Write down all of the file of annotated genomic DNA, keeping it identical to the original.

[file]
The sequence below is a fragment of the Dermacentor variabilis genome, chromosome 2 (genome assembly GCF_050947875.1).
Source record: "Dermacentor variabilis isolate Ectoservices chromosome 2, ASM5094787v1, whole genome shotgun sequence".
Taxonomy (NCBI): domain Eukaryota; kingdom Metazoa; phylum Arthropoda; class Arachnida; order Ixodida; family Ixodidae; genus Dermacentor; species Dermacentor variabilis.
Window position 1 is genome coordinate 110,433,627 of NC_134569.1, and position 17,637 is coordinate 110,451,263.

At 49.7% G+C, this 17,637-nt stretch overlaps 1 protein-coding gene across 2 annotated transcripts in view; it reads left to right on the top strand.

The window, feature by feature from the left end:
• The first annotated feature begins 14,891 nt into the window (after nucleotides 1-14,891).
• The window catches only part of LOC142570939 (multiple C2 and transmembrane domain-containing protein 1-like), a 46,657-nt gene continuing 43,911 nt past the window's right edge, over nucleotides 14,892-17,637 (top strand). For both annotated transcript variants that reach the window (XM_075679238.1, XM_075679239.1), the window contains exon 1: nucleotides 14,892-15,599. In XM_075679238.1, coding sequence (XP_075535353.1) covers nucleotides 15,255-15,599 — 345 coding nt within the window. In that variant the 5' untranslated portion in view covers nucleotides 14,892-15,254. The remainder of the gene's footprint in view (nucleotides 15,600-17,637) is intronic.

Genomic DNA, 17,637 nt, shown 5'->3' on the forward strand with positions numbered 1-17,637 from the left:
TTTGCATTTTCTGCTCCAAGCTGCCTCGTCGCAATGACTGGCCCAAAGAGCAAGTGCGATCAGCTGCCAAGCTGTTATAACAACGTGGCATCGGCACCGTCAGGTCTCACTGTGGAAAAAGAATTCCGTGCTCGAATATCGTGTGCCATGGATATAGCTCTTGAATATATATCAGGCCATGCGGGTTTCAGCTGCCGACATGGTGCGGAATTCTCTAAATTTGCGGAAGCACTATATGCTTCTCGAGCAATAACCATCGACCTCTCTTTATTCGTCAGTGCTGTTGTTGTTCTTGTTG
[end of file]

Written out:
The sequence below is a fragment of the Dermacentor variabilis genome, chromosome 2 (genome assembly GCF_050947875.1).
Source record: "Dermacentor variabilis isolate Ectoservices chromosome 2, ASM5094787v1, whole genome shotgun sequence".
Taxonomy (NCBI): domain Eukaryota; kingdom Metazoa; phylum Arthropoda; class Arachnida; order Ixodida; family Ixodidae; genus Dermacentor; species Dermacentor variabilis.
Window position 1 is genome coordinate 110,433,627 of NC_134569.1, and position 17,637 is coordinate 110,451,263.

At 49.7% G+C, this 17,637-nt stretch overlaps 1 protein-coding gene across 2 annotated transcripts in view; it reads left to right on the top strand.

The window, feature by feature from the left end:
• The first annotated feature begins 14,891 nt into the window (after nucleotides 1-14,891).
• The window catches only part of LOC142570939 (multiple C2 and transmembrane domain-containing protein 1-like), a 46,657-nt gene continuing 43,911 nt past the window's right edge, over nucleotides 14,892-17,637 (top strand). For both annotated transcript variants that reach the window (XM_075679238.1, XM_075679239.1), the window contains exon 1: nucleotides 14,892-15,599. In XM_075679238.1, coding sequence (XP_075535353.1) covers nucleotides 15,255-15,599 — 345 coding nt within the window. In that variant the 5' untranslated portion in view covers nucleotides 14,892-15,254. The remainder of the gene's footprint in view (nucleotides 15,600-17,637) is intronic.

Genomic DNA, 17,637 nt, shown 5'->3' on the forward strand with positions numbered 1-17,637 from the left:
TTTGCATTTTCTGCTCCAAGCTGCCTCGTCGCAATGACTGGCCCAAAGAGCAAGTGCGATCAGCTGCCAAGCTGTTATAACAACGTGGCATCGGCACCGTCAGGTCTCACTGTGGAAAAAGAATTCCGTGCTCGAATATCGTGTGCCATGGATATAGCTCTTGAATATATATCAGGCCATGCGGGTTTCAGCTGCCGACATGGTGCGGAATTCTCTAAATTTGCGGAAGCACTATATGCTTCTCGAGCAATAACCATCGACCTCTCTTTATTCGTCAGTGCTGTTGTTGTTCTTGTTG